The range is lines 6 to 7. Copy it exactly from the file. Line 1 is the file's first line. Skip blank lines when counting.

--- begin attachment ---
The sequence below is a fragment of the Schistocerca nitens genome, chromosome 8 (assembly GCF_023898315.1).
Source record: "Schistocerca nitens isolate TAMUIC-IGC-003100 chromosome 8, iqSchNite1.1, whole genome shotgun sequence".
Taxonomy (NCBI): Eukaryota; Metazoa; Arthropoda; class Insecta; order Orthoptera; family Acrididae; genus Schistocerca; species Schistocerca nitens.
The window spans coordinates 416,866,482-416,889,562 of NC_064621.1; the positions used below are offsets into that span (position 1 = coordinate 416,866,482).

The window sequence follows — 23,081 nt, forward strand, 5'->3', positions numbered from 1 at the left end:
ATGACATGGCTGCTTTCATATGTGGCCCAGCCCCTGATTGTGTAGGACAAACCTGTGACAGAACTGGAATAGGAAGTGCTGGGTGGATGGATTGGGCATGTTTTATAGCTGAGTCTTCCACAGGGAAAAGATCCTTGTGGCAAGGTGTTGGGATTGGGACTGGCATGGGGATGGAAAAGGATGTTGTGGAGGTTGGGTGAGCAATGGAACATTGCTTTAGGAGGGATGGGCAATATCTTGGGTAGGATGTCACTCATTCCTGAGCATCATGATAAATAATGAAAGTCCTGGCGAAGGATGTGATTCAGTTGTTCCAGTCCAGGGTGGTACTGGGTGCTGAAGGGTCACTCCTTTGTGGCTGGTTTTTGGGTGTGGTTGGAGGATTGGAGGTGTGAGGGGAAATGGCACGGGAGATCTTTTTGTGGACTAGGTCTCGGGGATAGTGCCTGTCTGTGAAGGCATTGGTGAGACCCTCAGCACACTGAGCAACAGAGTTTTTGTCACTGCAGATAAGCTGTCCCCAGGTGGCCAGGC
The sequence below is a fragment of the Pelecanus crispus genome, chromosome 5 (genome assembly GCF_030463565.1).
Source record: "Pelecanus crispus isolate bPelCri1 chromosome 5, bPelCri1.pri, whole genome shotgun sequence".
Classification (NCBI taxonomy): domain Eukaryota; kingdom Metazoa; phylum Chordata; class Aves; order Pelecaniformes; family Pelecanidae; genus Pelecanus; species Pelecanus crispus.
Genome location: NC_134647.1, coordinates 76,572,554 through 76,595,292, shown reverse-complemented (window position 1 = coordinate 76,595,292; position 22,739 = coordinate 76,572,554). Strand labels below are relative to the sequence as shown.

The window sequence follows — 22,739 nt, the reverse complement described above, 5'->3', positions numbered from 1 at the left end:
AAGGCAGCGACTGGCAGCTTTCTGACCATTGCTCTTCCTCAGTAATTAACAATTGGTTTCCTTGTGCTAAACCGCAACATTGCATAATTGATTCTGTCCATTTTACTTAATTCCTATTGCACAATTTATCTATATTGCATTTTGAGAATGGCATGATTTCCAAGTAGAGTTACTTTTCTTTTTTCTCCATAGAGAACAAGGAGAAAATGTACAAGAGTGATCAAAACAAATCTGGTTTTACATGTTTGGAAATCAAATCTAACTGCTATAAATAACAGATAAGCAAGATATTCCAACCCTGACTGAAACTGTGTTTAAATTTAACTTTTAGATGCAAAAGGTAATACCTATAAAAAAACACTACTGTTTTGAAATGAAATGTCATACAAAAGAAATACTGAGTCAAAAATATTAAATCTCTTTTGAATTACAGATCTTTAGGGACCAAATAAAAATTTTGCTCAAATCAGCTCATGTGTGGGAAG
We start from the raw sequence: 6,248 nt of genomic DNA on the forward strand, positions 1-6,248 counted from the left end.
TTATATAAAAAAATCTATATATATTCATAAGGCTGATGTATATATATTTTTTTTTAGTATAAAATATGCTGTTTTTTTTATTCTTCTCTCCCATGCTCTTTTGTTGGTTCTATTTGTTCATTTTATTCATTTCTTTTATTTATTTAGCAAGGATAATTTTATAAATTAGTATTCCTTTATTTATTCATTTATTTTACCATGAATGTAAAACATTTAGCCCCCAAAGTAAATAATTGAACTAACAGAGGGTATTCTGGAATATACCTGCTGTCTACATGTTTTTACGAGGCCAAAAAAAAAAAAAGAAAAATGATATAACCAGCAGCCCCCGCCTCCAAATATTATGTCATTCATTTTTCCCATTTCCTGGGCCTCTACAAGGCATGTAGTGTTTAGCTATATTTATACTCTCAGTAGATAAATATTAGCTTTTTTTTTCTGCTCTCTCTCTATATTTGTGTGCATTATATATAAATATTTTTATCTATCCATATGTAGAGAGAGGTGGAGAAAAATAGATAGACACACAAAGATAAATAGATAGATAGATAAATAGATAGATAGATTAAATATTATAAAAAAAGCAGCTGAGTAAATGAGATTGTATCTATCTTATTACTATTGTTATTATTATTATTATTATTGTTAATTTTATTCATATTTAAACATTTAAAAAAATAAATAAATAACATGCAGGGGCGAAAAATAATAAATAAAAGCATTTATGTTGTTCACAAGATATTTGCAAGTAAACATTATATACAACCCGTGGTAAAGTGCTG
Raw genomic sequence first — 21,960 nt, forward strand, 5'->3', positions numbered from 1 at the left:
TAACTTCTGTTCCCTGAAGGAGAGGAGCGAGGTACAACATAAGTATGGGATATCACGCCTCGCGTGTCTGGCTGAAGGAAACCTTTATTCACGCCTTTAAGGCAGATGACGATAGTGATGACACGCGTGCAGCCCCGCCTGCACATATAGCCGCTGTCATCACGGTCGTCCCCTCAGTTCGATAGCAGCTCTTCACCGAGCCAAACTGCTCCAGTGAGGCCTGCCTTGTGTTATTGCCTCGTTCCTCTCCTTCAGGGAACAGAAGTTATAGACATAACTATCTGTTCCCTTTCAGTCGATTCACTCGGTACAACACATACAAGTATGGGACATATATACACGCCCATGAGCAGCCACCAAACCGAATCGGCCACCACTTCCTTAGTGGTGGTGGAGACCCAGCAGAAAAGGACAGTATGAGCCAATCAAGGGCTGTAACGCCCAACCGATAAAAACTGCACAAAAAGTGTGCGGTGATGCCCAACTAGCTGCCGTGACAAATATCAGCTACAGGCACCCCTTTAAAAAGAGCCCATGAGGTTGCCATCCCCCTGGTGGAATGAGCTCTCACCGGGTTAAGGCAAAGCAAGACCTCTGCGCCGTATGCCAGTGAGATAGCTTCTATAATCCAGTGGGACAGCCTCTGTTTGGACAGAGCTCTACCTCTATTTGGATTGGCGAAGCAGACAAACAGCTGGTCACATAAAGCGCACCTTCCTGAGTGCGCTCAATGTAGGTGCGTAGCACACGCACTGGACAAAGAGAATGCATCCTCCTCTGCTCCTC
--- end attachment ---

ATGACATGGCTGCTTTCATATGTGGCCCAGCCCCTGATTGTGTAGGACAAACCTGTGACAGAACTGGAATAGGAAGTGCTGGGTGGATGGATTGGGCATGTTTTATAGCTGAGTCTTCCACAGGGAAAAGATCCTTGTGGCAAGGTGTTGGGATTGGGACTGGCATGGGGATGGAAAAGGATGTTGTGGAGGTTGGGTGAGCAATGGAACATTGCTTTAGGAGGGATGGGCAATATCTTGGGTAGGATGTCACTCATTCCTGAGCATCATGATAAATAATGAAAGTCCTGGCGAAGGATGTGATTCAGTTGTTCCAGTCCAGGGTGGTACTGGGTGCTGAAGGGTCACTCCTTTGTGGCTGGTTTTTGGGTGTGGTTGGAGGATTGGAGGTGTGAGGGGAAATGGCACGGGAGATCTTTTTGTGGACTAGGTCTCGGGGATAGTGCCTGTCTGTGAAGGCATTGGTGAGACCCTCAGCACACTGAGCAACAGAGTTTTTGTCACTGCAGATAAGCTGTCCCCAGGTGGCCAGGC
The sequence below is a fragment of the Pelecanus crispus genome, chromosome 5 (genome assembly GCF_030463565.1).